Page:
[Plaintiff] is a patient at the VA Medical Center in Portland[, ] Oregon. He has a diagnosis of spondylolisthesis. I have taken care of him intermittently since 1997. When I saw him in 2000 he stated he had had 25 jobs in the past 3 [years], having to take many days off because of back pain. He was ending up in bed for 3-4 days each month. Back hurts daily. He has not been employed since 1999. I support his application for social security disability.

AR 353. Plaintiff contends that the ALJ erred in not discussing this statement. The Commissioner responds the ALJ was not required to discuss this statement because this statement was neither a medical opinion nor significant probative evidence. The Commissioner cites to 20 C.F.R. § 404.1527(a)(2), which defines "medical opinions" as statements from physicians that "reflect judgments about the nature and severity of your impairment(s), including your symptoms, diagnosis and prognosis, what you can still do despite impairment(s), and your physical or mental restrictions." The Commissioner contends that Dr. Fines's statement was merely recounting Plaintiff's self-reported symptoms that the ALJ had properly discredited, and therefore the statement was of little probative value.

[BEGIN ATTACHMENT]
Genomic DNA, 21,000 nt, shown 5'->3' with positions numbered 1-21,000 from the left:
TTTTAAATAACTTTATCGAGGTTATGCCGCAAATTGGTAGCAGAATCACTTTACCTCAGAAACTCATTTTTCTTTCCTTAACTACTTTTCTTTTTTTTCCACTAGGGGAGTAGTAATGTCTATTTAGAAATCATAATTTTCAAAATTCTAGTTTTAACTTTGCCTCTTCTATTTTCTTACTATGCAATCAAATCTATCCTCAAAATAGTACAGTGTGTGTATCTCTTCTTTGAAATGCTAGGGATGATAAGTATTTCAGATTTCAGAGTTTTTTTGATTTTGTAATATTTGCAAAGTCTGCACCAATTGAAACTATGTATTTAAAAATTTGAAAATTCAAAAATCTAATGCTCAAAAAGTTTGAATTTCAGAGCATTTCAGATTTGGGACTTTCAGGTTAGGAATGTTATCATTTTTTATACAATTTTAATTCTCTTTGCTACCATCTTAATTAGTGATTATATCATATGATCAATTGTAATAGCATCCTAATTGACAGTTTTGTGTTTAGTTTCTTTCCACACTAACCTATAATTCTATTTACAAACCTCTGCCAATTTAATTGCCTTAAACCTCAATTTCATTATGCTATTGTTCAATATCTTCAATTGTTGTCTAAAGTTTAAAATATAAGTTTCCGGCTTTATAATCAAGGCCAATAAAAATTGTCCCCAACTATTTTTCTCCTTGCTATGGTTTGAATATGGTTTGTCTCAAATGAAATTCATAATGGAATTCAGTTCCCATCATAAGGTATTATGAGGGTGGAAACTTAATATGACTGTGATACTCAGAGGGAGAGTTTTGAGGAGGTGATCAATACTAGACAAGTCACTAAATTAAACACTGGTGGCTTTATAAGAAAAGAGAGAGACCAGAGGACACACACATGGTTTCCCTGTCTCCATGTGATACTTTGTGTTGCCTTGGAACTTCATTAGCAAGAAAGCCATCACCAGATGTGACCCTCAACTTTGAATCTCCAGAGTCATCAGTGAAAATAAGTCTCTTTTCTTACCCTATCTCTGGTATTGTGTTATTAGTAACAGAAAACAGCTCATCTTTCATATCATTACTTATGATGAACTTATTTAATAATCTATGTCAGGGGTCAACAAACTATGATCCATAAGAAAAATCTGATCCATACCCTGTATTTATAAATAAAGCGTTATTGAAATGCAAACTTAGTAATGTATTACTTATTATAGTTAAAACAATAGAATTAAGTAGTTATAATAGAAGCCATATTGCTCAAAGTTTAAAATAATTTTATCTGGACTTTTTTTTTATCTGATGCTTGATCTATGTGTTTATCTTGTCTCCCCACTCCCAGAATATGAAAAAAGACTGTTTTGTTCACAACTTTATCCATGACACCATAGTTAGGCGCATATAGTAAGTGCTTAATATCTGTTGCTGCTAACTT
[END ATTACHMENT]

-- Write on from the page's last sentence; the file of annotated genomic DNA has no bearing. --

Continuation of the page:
Regarding the issue of whether Dr. Fines's statement is a medical opinion, the Court finds that Dr. Fines's statement that Plaintiff "has a diagnosis of spondylolisthesis" is a medical opinion. The remaining statements in the note, however, merely repeat what Plaintiff has told Dr. Fines. Additionally, this note does not opine as to any limitations or restrictions that Dr. Fines believes result from Plaintiff's medical conditions. Dr. Fines comments that she "supports" Plaintiff's social security disability application, but general "support" does not translate into any specific functional limitation. Ms. Fines's noted, therefore, does not provide any significant probative evidence. Accordingly, the ALJ did not err in failing to address this comment by Dr. Fines. Vincent, 739 F.2d at 1395.